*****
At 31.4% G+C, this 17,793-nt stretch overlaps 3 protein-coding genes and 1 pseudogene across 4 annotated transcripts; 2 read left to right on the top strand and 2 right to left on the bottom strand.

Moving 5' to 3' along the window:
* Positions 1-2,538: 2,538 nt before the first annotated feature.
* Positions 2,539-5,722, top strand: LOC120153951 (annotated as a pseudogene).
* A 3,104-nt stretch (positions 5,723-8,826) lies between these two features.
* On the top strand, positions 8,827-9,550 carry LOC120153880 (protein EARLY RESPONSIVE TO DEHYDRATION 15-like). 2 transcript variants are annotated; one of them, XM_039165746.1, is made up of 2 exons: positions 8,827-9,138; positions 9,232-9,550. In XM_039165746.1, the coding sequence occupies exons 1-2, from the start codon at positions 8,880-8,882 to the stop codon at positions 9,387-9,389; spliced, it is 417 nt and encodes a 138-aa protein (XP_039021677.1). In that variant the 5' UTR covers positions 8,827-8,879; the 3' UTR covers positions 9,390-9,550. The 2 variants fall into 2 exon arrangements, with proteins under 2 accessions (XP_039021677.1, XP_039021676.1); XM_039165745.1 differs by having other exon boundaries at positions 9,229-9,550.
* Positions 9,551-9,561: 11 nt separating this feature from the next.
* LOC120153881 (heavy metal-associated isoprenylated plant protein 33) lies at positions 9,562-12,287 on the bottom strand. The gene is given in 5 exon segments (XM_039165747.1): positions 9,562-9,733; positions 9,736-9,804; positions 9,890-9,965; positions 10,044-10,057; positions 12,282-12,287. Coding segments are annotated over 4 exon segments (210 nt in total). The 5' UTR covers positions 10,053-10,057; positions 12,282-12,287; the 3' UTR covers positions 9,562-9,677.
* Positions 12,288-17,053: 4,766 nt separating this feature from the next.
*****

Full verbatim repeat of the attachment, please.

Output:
At 31.4% G+C, this 17,793-nt stretch overlaps 3 protein-coding genes and 1 pseudogene across 4 annotated transcripts; 2 read left to right on the top strand and 2 right to left on the bottom strand.

Moving 5' to 3' along the window:
* Positions 1-2,538: 2,538 nt before the first annotated feature.
* Positions 2,539-5,722, top strand: LOC120153951 (annotated as a pseudogene).
* A 3,104-nt stretch (positions 5,723-8,826) lies between these two features.
* On the top strand, positions 8,827-9,550 carry LOC120153880 (protein EARLY RESPONSIVE TO DEHYDRATION 15-like). 2 transcript variants are annotated; one of them, XM_039165746.1, is made up of 2 exons: positions 8,827-9,138; positions 9,232-9,550. In XM_039165746.1, the coding sequence occupies exons 1-2, from the start codon at positions 8,880-8,882 to the stop codon at positions 9,387-9,389; spliced, it is 417 nt and encodes a 138-aa protein (XP_039021677.1). In that variant the 5' UTR covers positions 8,827-8,879; the 3' UTR covers positions 9,390-9,550. The 2 variants fall into 2 exon arrangements, with proteins under 2 accessions (XP_039021677.1, XP_039021676.1); XM_039165745.1 differs by having other exon boundaries at positions 9,229-9,550.
* Positions 9,551-9,561: 11 nt separating this feature from the next.
* LOC120153881 (heavy metal-associated isoprenylated plant protein 33) lies at positions 9,562-12,287 on the bottom strand. The gene is given in 5 exon segments (XM_039165747.1): positions 9,562-9,733; positions 9,736-9,804; positions 9,890-9,965; positions 10,044-10,057; positions 12,282-12,287. Coding segments are annotated over 4 exon segments (210 nt in total). The 5' UTR covers positions 10,053-10,057; positions 12,282-12,287; the 3' UTR covers positions 9,562-9,677.
* Positions 12,288-17,053: 4,766 nt separating this feature from the next.